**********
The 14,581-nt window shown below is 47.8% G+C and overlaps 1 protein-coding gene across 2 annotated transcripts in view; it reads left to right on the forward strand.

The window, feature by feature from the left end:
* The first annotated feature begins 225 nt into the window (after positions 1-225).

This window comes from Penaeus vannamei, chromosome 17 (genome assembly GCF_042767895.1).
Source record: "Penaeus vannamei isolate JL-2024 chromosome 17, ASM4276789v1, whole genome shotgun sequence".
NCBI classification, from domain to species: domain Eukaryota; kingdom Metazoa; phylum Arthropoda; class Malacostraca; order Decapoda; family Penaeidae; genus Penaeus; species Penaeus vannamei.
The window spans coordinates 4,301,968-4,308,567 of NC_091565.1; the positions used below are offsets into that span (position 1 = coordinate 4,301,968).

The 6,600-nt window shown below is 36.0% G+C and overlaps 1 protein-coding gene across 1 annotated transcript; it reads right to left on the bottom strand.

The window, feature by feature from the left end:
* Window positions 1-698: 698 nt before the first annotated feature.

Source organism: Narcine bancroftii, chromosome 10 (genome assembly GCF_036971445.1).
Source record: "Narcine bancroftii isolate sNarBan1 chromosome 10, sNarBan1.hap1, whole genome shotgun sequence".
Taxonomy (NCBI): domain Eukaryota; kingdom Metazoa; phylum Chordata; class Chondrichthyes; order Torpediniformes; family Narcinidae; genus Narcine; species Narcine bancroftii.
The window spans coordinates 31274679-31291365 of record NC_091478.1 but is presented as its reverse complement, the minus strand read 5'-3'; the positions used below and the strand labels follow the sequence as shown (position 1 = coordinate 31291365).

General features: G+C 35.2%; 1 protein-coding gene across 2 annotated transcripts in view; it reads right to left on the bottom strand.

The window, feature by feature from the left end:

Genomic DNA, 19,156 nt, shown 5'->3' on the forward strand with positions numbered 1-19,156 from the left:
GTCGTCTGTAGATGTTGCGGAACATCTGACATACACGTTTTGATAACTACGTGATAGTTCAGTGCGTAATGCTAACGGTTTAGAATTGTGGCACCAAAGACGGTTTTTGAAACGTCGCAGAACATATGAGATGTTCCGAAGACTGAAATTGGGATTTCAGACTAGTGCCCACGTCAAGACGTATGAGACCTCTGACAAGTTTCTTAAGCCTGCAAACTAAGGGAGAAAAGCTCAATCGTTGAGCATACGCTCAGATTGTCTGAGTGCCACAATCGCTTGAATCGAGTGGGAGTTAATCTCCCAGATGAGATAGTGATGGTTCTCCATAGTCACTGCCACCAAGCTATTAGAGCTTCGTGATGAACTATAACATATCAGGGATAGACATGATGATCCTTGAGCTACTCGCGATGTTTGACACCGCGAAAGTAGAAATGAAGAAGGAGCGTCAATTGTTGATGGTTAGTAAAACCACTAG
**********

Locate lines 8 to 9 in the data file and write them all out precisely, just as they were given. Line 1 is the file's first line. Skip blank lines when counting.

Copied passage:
The 6,600-nt window shown below is 36.0% G+C and overlaps 1 protein-coding gene across 1 annotated transcript; it reads right to left on the bottom strand.

The window, feature by feature from the left end: